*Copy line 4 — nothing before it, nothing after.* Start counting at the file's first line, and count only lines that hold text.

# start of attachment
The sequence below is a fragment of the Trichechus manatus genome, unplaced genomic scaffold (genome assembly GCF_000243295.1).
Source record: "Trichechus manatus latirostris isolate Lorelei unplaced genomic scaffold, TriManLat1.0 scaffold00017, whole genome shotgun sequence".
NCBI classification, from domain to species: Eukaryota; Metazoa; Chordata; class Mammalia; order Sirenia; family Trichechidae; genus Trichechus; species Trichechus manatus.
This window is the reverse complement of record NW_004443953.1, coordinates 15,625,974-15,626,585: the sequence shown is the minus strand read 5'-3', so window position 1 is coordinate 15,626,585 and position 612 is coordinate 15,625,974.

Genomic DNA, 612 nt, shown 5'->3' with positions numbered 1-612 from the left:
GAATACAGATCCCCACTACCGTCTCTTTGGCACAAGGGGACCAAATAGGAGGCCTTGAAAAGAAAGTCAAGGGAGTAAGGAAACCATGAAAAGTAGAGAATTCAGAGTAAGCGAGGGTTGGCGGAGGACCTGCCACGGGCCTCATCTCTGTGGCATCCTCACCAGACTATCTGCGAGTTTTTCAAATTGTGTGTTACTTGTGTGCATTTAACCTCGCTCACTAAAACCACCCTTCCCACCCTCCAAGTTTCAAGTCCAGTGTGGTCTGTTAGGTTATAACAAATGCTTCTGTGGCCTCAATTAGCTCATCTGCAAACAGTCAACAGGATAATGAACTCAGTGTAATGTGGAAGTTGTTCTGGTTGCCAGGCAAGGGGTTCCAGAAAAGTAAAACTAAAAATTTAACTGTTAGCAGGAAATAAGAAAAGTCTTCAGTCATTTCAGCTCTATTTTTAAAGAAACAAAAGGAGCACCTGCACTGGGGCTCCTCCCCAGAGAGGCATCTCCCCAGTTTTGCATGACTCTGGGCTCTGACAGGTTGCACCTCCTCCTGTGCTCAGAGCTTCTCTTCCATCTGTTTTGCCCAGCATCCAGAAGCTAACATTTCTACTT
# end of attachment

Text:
This window is the reverse complement of record NW_004443953.1, coordinates 15,625,974-15,626,585: the sequence shown is the minus strand read 5'-3', so window position 1 is coordinate 15,626,585 and position 612 is coordinate 15,625,974.